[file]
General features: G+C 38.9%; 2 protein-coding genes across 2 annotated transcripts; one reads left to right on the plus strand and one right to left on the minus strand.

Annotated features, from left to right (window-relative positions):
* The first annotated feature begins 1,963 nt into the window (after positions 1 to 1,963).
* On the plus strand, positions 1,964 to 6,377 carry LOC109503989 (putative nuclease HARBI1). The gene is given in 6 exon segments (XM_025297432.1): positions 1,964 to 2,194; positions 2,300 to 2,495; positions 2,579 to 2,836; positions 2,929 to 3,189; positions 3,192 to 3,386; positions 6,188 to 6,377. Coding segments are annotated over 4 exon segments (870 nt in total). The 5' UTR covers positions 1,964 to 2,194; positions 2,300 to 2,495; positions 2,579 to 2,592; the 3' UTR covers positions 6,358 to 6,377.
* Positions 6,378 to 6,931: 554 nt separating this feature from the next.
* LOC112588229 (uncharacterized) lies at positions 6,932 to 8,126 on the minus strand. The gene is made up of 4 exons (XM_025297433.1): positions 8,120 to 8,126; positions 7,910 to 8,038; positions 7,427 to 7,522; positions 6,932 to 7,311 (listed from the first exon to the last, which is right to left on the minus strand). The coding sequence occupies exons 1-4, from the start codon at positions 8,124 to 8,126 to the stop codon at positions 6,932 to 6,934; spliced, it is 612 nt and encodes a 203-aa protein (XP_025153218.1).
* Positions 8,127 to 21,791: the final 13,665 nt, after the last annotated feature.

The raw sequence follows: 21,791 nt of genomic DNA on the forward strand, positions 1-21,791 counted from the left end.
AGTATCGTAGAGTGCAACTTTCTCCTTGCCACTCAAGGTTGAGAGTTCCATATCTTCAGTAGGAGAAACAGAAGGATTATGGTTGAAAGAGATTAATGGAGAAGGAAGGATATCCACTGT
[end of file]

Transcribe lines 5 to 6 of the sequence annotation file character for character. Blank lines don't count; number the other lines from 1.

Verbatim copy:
* Positions 6,378 to 6,931: 554 nt separating this feature from the next.
* LOC112588229 (uncharacterized) lies at positions 6,932 to 8,126 on the minus strand. The gene is made up of 4 exons (XM_025297433.1): positions 8,120 to 8,126; positions 7,910 to 8,038; positions 7,427 to 7,522; positions 6,932 to 7,311 (listed from the first exon to the last, which is right to left on the minus strand). The coding sequence occupies exons 1-4, from the start codon at positions 8,124 to 8,126 to the stop codon at positions 6,932 to 6,934; spliced, it is 612 nt and encodes a 203-aa protein (XP_025153218.1).